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Dunrobin Castle Museum

Cup Marked Stone (Prehistoric)

Site Name Dunrobin Castle Museum

Classification Cup Marked Stone (Prehistoric)

Alternative Name(s) Dunrobin Castle Policies

Canmore ID 6548

Site Number NC80SE 40

NGR NC 8505 0082

Datum OSGB36 - NGR


Ordnance Survey licence number 100057073. All rights reserved.
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Administrative Areas

  • Council Highland
  • Parish Golspie
  • Former Region Highland
  • Former District Sutherland
  • Former County Sutherland

Archaeology Notes

NC80SE 40 8505 0082.

No provenance, NGR for Dunrobin Castle, 0.31m x 0.24m x 0.05m thick


Publication Account (1995)

The museum is in a garden pavilion, the front part of which was built in 1732 as a summerhouse, and the back part added in 1878 when it became a museum. As well as Pictish stones, it houses local archaeo logical finds, objects from brochs, and hunting trophies from all over the world, all within a Victorian setting.

The collection of local Pictish stones is outstanding and includes almost all those found in Sutherland, which were concentra ted in the narrow, fertile trip of land along the east coast. Most numerous are the symbol stones, of which there are nine more or less complete examples and several more incomplete. Many have a mirror, or mirror and comb, probably indicating a woman, added ro two other symbols and the different types represented can be compared. Notable for their fine drawing and execution are the symbol srone from Dunrobin with a male salmon, 'tuning-fork' (its real identification is unknown) and a mirror and comb; one from the Dairy Park south of the castle with a double crescent, snake and Z-rod and mirror and comb; and another found in Golspie with a crescent and V-rod, 'Pictish beast' and mirror and comb. These three srones were all found associated with graves, but two may have been reused.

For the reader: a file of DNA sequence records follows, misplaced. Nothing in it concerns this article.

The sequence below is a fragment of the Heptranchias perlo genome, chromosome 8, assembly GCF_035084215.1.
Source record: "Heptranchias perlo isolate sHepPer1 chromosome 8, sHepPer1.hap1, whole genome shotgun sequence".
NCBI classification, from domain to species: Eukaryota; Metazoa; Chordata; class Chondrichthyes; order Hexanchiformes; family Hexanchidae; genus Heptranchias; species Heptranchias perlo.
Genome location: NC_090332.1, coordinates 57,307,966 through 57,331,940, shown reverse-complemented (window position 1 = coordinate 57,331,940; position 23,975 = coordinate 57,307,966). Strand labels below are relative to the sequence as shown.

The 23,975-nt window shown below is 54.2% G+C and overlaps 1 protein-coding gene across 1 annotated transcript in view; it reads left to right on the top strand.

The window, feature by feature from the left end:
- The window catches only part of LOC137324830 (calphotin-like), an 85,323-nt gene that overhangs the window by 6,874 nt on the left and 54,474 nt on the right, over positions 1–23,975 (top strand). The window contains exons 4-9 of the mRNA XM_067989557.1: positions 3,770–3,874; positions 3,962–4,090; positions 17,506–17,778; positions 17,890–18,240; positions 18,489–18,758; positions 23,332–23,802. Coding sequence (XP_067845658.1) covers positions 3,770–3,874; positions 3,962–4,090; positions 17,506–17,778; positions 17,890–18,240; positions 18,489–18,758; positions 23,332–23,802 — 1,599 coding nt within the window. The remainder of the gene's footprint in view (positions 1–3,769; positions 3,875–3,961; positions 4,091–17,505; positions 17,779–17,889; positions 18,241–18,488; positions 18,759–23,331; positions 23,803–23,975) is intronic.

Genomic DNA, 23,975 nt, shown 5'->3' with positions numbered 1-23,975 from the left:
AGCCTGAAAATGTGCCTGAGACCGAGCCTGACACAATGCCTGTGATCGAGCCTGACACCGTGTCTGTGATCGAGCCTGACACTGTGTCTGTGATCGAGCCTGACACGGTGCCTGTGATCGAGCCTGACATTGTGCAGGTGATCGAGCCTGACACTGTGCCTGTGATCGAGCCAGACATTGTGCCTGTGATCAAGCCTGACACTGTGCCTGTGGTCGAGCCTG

A large cross-slab with Pictish symbols was found in the graveyard of St Andrew's Church, Golspie.One side has a cross in relief, both cross and background decorated with a great variety of interlace patterns, and other patterns. This was much defaced when the slab was used as a gravestone in the 17th or 18th century and an inscription cut round the edge. The other side of this slab is carved with a series of what may be eight symbols, including a figure of a man in a tunic holding a knife or short sword in one hand and an axe in the other. It is not certain if the paired snakes, or indeed the man himself, are symbols in the same sense as the others, which are all familiar from symbol stones. The symbols at the top, known as a rectangle and a Pictish beast, are shown more prominently than the others, apparently deliberately. Both edges have a pleasing design of spirals in high relief.

On the rounded angle between this face of the stone, and its right and top edges is incised an ogam inscription. The ogam alphabet was introduced to the Picts from Ireland, but Pictish inscriptions are mostly unintelligible: here the letters include the word 'meqq', which seems to be equivalent to the Gaelic 'mac' meaning 'son of', so the inscription may correspond to the usual ogam formula in Ireland '(the monument of) A son of B'.

Information from ‘Exploring Scotland’s Heritage: The Highlands’, (1995).


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